London boroughs have been allocated a final £3.3m of emergency cycling and walking funding today, as part of Transport for London’s government-funded Streetspace programme, bringing the total funding for active travel and social distancing measures to £33m.
23 boroughs have been allocated money in the final round of Streetspace – introduced in response to the transport crisis brought about by Coronavirus – and all 33 London boroughs have been awarded funds across the six tranches. Hillingdon was awarded the least, at £11,825 while Lambeth, which has been rapidly rolling out low traffic neighbourhoods, received the most, at £2.65m. The numbers may still change, depending on boroughs’ ability to deliver, and there are separate pots of emergency active travel funds coming direct from government.
London funds, which haven’t yet been broken down to individual schemes in details seen by road.cc, have been allocated to 164 schemes, including 36 low traffic neighbourhoods, 111 school streets, six space at town centre schemes, and 11 strategic cycle routes. The largest allocation in this tranche went to the West London borough of Ealing, which received £438,631.
London Cycling Campaign’s Simon Munk says: “The big total winners (taking into account DFT as well) are either very much the usual suspects and/or already had schemes in motion, except Haringey, Ealing, Wandsworth – which all received over £1m – and Sutton, which was awarded just under £1m.
Munk said Redbridge, Harrow and Brent were pleasant surprises, as these are not boroughs with a proven track record on delivery of cycle schemes.
Redbridge was awarded £78,227 for one scheme, Harrow £45,000 for a single scheme, and Brent £66,000 for ten schemes, which could be interventions such as low traffic neighbourhoods, school streets or space at high streets.
However, Munk warned: “That’s a lot of boroughs who don’t have a lot of track record on delivery in outer London with a lot of schemes to get through now fast.”
It is understood Transport for London wants many of these schemes completed before September when schools will return. The school run in London in regular times contributes a quarter of London’s weekday morning traffic, and with social distancing still operating on public transport, this could rise even higher, if the other alternatives, walking and cycling, aren’t made more attractive, and more pleasant. Eight out of ten London children currently do not meet their recommended physical activity levels of an hour per day, and four of ten London children are considered overweight or obese, the highest rate in England.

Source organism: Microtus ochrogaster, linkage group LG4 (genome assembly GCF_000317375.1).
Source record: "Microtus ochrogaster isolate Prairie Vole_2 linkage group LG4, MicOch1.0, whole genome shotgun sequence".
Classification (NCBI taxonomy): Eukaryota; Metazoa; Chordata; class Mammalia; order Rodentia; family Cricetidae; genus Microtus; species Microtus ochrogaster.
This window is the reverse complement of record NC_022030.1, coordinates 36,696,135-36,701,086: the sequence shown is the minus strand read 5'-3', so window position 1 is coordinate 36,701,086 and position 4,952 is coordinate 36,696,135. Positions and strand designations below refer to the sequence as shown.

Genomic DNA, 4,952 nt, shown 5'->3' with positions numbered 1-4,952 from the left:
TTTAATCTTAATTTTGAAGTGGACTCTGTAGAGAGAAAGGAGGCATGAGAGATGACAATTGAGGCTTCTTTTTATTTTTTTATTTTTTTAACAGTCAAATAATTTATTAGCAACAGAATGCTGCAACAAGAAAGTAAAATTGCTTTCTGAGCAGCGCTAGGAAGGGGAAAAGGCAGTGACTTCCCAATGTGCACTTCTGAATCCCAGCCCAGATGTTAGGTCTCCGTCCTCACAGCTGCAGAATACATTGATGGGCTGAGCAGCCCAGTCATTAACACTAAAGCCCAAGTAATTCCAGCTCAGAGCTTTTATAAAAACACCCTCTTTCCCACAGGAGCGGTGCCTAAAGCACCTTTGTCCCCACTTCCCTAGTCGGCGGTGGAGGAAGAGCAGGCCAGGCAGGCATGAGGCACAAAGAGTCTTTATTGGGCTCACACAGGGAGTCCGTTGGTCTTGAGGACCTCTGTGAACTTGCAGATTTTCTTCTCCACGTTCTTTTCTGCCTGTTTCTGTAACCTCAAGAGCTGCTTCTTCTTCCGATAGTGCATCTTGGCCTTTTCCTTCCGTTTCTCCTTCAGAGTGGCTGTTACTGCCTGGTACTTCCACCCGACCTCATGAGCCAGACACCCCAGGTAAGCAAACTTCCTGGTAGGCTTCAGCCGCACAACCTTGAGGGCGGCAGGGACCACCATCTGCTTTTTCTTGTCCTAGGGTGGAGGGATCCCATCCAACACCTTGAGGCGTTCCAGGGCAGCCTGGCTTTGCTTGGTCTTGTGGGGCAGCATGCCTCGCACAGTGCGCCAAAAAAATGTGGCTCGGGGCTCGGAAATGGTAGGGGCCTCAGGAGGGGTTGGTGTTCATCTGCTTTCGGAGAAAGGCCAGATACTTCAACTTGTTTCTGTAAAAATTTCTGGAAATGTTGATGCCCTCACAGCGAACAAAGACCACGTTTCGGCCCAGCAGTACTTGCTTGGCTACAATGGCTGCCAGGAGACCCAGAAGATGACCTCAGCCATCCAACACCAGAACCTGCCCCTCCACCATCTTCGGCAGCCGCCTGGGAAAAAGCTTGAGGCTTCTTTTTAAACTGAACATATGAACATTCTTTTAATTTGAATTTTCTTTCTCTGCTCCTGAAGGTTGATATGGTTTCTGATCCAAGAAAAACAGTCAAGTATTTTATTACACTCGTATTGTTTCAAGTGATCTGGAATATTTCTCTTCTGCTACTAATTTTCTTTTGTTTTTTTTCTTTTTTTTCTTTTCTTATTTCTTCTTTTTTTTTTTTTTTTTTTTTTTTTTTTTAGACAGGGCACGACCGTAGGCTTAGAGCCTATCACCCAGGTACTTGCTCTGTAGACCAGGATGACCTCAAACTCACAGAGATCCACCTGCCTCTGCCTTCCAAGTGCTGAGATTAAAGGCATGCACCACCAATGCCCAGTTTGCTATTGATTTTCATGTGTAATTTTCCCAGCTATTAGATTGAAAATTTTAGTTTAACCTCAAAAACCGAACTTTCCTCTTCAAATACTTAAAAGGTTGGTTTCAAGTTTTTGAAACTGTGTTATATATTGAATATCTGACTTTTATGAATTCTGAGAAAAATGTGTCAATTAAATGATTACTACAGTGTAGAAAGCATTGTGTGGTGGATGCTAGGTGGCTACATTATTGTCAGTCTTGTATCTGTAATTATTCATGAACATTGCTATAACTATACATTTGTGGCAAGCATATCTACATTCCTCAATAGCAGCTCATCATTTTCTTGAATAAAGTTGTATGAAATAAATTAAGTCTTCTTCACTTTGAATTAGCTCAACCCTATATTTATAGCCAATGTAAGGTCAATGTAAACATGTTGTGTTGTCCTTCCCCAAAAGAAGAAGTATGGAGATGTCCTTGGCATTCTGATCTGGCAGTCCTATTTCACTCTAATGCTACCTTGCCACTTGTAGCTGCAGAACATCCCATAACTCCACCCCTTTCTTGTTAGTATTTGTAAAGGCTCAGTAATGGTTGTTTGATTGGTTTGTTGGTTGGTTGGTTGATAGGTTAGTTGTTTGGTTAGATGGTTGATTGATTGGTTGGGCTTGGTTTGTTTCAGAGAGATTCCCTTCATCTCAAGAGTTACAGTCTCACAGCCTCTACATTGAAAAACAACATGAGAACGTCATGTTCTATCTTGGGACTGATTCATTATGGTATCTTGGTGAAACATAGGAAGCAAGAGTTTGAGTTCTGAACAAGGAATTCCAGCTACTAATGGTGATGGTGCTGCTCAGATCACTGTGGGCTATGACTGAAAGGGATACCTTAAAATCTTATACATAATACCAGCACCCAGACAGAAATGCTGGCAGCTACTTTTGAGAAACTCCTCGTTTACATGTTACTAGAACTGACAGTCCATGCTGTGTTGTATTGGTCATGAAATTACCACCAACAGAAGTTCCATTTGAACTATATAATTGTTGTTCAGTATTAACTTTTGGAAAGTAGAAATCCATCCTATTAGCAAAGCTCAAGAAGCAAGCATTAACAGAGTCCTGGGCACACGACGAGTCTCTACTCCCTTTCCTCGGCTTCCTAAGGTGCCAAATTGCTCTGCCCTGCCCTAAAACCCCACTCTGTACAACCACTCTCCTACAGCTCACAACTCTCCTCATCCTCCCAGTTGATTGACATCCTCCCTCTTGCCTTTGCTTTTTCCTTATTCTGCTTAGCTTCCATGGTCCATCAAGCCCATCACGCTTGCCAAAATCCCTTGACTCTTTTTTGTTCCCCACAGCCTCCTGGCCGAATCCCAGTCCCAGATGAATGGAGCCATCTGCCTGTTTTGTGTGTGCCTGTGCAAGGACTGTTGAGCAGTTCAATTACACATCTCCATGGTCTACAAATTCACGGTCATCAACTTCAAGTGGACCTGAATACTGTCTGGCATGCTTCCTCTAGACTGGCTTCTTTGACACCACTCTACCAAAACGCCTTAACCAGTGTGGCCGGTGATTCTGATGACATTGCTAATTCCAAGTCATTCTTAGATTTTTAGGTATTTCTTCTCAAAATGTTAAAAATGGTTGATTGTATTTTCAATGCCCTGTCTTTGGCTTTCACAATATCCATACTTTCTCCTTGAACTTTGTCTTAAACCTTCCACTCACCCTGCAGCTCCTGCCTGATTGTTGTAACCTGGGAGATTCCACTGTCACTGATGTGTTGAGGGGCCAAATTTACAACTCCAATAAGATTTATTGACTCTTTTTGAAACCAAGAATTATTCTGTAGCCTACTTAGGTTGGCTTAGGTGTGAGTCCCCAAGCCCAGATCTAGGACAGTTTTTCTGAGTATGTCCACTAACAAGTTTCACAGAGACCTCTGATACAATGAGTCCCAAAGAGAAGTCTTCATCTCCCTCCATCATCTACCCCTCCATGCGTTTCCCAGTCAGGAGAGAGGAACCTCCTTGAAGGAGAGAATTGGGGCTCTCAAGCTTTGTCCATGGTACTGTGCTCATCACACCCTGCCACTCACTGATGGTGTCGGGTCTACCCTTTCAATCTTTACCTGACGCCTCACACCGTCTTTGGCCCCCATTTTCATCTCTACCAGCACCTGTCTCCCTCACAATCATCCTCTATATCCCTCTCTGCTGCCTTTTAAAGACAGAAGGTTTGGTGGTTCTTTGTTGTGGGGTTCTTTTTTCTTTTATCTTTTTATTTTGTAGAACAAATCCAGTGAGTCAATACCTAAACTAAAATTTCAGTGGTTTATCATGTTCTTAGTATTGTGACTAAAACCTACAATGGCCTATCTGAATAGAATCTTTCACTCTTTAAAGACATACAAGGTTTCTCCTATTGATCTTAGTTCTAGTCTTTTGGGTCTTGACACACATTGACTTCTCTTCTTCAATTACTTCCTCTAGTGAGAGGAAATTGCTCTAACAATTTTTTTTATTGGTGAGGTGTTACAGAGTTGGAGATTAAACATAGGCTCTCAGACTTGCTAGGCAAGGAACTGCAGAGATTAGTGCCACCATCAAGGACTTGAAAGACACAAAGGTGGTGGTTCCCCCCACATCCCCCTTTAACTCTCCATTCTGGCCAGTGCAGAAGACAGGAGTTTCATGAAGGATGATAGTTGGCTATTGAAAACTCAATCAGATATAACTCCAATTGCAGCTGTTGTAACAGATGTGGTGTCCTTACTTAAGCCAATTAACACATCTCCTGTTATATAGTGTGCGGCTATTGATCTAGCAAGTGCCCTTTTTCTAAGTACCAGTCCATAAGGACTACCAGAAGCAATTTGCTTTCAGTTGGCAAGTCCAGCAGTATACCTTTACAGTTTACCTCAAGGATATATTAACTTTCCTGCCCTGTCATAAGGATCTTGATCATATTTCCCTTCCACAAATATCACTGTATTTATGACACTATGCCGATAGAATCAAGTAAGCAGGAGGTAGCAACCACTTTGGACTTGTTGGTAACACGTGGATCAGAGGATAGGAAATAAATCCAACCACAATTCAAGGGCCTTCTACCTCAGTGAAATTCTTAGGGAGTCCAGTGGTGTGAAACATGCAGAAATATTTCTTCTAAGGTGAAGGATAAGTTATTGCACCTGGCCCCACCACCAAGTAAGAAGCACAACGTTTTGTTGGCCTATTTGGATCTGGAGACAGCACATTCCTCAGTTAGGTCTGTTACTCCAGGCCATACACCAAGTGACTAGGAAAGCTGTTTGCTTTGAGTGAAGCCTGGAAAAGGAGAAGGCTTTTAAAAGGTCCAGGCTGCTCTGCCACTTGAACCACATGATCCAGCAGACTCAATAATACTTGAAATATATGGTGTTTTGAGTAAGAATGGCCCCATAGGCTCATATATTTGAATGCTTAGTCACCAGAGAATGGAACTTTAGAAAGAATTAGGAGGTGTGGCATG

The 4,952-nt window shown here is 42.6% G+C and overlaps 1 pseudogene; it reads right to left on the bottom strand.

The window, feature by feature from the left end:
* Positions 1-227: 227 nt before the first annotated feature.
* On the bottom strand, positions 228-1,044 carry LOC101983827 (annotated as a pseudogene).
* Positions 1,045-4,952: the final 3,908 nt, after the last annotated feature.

Just a normal school run with a 4 and 6 year-old. Two weeks ago this was unimaginable. Calton Avenue, Dulwich. #StreetspaceLDN @Livingstone_RJ @RM_Leeming @margynewens @CleanAirDulwich @AsEasyAsRiding pic.twitter.com/kv4mWbRUOt
— Tris (@TrisShearing) July 9, 2020
This funding allocation perhaps represents a vote of confidence from Transport for London to the less likely boroughs – and those who want to cycle and walk in those areas will hope their councillors, and officers, can justify that confidence.
Transport for London says: “We’ve allocated around £13.2m for committed costs and around £1.5m has been kept to explore some key projects on borough-owned central London corridors connecting main line termini to significant attractor areas.”
The final round brings the total estimated cost of Streetspace to £33m, although allocations may yet change a little, based on successful or otherwise delivery by boroughs. This will depend on them getting agreement locally for schemes they have planned, including from emergency services.
Full details are available on this Google Spreadsheet we have been updating since week three.